This week’s portion tells of The Children of Israel’s early adventures in the desert, before receiving God’s law at Mount Sinai. Pharaoh once more changes his mind about the Hebrews leaving, and sends his army out after them. God splits the sea, allowing the Israelites safe passage and drowning Pharaoh’s forces. All is not smooth, however, and the Israelites challenge God several times as they encounter strife along the way.
Our portion relates that God opted not to take the Israelites into the Land of Israel by the most direct route, as it would take them through Philistine territory and possibly discourage the people, sending them running back to Egypt. Instead, carrying the bones of Joseph, the Children of Israel are led towards the Red Sea led by a Godly Pillar of Cloud by day and Pillar of Fire by night.
God tells Moses to prepare the people for the eventual pursuit of Pharaoh, saying it is all a part of His plan to complete their humiliation and destruction. Indeed, when Pharaoh realizes his slaves are not going to return from serving their God, he sets out after them with 600 chariots. The Israelites, despite the advance notice, are frightened; Egypt is before them, and their backs are to the sea! They turn on Moses. He tells them, however, that they have nothing to fear, as God will protect them. God tells Moses to lift his staff over the sea and part the waters. He instructs Moses to lead the people through the water on dry land and allow the Egyptians to drown.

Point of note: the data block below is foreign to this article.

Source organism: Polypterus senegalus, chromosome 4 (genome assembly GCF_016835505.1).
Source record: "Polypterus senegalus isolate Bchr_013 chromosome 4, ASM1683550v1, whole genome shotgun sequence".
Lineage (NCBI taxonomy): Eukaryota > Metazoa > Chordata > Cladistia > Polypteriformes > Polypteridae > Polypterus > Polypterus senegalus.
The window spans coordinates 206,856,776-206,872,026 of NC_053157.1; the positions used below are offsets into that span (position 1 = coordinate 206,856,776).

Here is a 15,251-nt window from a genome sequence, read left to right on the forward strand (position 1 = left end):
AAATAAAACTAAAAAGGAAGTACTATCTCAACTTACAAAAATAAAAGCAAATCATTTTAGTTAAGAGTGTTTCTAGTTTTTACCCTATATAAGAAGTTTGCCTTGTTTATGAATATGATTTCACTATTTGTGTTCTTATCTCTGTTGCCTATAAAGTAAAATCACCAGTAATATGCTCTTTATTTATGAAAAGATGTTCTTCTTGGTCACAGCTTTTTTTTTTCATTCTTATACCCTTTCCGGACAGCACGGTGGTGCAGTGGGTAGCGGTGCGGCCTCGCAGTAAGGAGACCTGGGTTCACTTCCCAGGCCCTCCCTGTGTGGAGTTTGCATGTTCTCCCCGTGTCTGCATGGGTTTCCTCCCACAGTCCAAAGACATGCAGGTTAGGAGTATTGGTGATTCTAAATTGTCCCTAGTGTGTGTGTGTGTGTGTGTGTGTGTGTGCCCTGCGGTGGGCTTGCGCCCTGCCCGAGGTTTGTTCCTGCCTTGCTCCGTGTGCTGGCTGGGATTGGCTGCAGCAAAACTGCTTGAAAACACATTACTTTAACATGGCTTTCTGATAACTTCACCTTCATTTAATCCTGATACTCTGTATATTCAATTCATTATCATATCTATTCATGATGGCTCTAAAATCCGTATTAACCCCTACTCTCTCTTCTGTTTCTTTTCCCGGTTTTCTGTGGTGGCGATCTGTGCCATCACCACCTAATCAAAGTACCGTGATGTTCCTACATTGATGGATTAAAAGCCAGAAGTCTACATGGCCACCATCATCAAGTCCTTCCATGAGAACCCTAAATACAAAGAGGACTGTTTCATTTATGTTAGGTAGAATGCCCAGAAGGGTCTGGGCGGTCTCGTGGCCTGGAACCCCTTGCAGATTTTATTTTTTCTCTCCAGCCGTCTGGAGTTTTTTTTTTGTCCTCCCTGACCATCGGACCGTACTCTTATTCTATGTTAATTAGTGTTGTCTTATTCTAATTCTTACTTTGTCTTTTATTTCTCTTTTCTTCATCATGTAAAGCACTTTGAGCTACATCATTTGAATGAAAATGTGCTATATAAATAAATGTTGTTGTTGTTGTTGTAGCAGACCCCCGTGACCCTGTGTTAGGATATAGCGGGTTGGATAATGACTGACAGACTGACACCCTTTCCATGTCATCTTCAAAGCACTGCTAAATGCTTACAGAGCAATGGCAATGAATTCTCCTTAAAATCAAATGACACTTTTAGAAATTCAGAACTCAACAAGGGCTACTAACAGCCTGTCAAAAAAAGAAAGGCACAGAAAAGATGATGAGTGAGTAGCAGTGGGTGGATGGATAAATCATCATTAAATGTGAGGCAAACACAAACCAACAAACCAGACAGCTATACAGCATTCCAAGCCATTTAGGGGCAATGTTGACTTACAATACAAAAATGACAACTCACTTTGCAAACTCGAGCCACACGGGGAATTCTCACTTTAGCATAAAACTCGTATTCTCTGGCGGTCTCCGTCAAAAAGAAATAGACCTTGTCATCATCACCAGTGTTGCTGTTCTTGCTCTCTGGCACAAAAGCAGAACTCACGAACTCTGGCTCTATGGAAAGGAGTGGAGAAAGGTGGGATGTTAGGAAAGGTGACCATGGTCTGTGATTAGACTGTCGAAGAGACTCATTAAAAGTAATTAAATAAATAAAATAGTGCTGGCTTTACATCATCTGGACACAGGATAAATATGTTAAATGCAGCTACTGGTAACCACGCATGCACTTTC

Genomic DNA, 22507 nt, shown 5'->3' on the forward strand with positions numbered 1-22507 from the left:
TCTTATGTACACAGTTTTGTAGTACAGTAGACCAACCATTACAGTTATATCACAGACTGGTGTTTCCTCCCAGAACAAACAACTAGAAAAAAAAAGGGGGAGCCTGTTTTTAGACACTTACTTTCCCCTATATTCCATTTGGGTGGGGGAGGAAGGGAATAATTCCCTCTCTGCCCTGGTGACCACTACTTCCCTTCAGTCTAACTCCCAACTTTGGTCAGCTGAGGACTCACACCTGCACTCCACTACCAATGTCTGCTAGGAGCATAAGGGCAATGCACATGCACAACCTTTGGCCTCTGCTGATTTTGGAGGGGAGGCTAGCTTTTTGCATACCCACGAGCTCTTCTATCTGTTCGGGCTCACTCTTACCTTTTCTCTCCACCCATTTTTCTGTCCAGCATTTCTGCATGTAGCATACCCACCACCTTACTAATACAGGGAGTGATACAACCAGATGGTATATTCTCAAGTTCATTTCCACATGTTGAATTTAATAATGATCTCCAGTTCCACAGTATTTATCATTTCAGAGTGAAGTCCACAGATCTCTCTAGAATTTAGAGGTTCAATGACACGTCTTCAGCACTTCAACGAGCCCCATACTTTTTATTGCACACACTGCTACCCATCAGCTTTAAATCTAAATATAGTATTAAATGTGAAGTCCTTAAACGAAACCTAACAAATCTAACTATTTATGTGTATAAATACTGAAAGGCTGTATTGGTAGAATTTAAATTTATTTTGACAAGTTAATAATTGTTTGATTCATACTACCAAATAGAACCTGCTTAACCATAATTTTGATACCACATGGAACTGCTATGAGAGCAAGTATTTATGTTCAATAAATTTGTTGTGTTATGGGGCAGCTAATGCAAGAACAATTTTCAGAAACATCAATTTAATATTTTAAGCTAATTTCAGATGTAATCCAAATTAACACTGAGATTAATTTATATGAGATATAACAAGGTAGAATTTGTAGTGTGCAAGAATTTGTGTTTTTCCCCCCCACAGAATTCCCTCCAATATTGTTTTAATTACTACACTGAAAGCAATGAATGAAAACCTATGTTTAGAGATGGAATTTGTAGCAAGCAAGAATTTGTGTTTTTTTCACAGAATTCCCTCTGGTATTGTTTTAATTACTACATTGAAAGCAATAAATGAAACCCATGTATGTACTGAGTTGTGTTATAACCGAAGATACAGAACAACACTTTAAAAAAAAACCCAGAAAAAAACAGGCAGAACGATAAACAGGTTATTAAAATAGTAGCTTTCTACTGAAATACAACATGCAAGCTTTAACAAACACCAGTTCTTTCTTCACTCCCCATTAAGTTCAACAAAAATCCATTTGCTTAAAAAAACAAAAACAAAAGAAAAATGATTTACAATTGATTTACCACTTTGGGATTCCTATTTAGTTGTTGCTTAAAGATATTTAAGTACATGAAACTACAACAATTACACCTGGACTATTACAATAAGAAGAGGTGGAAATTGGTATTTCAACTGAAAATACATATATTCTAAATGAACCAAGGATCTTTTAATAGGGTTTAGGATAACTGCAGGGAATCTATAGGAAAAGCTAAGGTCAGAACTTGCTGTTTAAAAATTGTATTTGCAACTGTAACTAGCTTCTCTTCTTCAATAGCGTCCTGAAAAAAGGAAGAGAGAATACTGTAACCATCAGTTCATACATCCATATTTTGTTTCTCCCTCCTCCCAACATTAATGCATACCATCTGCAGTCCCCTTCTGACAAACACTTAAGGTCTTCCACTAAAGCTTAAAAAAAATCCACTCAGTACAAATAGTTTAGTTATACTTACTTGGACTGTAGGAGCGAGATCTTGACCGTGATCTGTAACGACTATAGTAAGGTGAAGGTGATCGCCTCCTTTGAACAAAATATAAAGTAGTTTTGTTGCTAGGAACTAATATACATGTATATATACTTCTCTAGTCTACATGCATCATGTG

Points to Ponder
In 14:15, God asks Moses rhetorically why he is still praying when he should be commanding the people to cross the sea. Why does God discourage prayer here; isn’t prayer the ideal response to a difficult situation?
Crossing the Sea and the Waters of Mara